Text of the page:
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Hungry for upscale retail

Far-flung Southlanders want fancier places to dine and shop but have to persuade businesses to come to them.

February 20, 2007|Amanda Covarrubias and Ashley Powers | Times Staff Writers

Most weeknights after 5 p.m., a line of patrons snakes around the Olive Garden restaurant in Palmdale, where hungry diners face an hourlong wait. The story is the same at the El Torito next door and the Red Lobster up the street, where the wait on Friday and Saturday can last two hours.

Just about every sit-down eatery in the west Antelope Valley has a line at the dinner hour because there are not enough sit-down restaurants to meet demand in the fast-growing region.

"I don't even consider it anymore," said a frustrated Barbara Lods, 43, a marketing representative from Lancaster.

In the newly minted subdivisions and gated communities on the fringes of Southern California, residents express concern about traffic, schools and crime.

But what really gets them going is the lack of sit-down dining and upscale shopping.

Cities and towns in the Antelope Valley and Inland Empire have long been among the fastest-growing in the nation. Once written off by retailers as lower-middle-class "starter" communities, these areas are rapidly going upscale.

Now, former metro Los Angeles and Orange County residents weaned on gourmet grocers and glittering fashion emporiums want their California Pizza Kitchens. And their Nordstroms. And their Banana Republics.

The clamor has spurred local leaders into action as they try to convince skeptical high-end retailers that a formerly blue-collar town such as, say, Palmdale can support such enterprises.

"Perception is reality," said Mark McGaughey, a vice president with commercial real estate firm CB Richard Ellis in North Hollywood. "In their minds, the Antelope Valley is still a remote blue-collar, high-crime, backwoods kind of area."

McGaughey was hired by the city of Palmdale to try to lure retailers -- and acknowledges it has been an uphill battle. "Some of these restaurants, tenants and service providers, they want their brand associated with Santa Monica and Brea and Brentwood," he said.

Of course, inland cities are nowhere close to Brentwood and Santa Monica when it comes to property values or income levels. Still, the inland areas have seen major increases in spending power.

In 1990, the median annual income of households in both Riverside and San Bernardino counties was roughly $33,000, but by 2005 those figures had climbed to $52,000 and $49,000, respectively.

That's still below the statewide average of $54,000 -- but the jump is being fueled in large part by a boom in $800,000 to $1-million homes in such places as Corona, Rancho Cucamonga, Chino Hills, Riverside and Palmdale. And those residents want the retail to follow.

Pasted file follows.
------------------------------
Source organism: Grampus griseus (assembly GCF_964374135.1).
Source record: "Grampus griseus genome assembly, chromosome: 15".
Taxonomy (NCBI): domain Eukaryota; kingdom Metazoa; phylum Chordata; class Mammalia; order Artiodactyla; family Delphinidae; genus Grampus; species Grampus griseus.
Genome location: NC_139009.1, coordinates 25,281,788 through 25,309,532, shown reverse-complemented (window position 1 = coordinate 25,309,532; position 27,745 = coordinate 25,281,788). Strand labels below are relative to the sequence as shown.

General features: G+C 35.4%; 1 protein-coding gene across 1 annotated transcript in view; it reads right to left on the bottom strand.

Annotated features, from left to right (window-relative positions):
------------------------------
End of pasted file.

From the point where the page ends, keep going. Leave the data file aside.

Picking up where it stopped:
"It becomes a statement of who you are, that you've arrived," said Riverside Mayor Ronald O. Loveridge. "It helps define and give cachet to a city."

For residents looking for fulfillment in their search for high-end retailers, the holy grail these days can be found on Interstate 10 in Rancho Cucamonga, 50 miles east of L.A.

Once a punch line for comedian Jack Benny, Rancho Cucamonga now bills itself as the "Inland Empire's premier city," in part because of its success wooing high-end retailers.

Rancho Cucamonga officials tirelessly sold the city at trade shows and in industry publications. Its standing among the nation's fastest-growing cities helped appeal to chains, such as Banana Republic and California Pizza Kitchen.

Officials attended trade shows, such as the International Council of Shopping Centers, to romance retailers and developers. In advertisements and at booths, the city repeated its claim that the Inland Empire was no longer just cow pastures and dairy farms.

It was at one show a few years ago that the city made its pitch to mega-developer Forest City Enterprises Inc. of Cleveland, which two years ago opened the 1.3-million-square-foot Victoria Gardens "lifestyle center."

It was considered a retailing watershed for the Inland Empire. Victoria Gardens boasted the region's first Pottery Barn and Williams-Sonoma, and the apparel and home decor retailer Anthropologie opened in 2005.

In another coup for Rancho Cucamonga, the tony W hotel chain announced last month it would build a hotel there.

Jim Ellis, a USC marketing professor, said the success of Victoria Gardens signals hope for other far-flung Southern California suburbs because it shows how business locations are selected: Once one retailer of a certain caliber flourishes, others flock to the area.

That's what happened in Riverside.

Loveridge said an official from an upscale grocer that Riverside wanted once told him the chain "wanted to locate somewhere where people read labels."

But the success of Victoria Gardens, plus Riverside's aggressive efforts to lure upscale retail, is beginning to pay off with the recent arrivals of chains such as Cheesecake Factory and P.F. Chang's. The city keeps a top-25 list of retailers it still pines for, including Whole Foods, home store Z Gallerie and apparel chain White House/Black Market.

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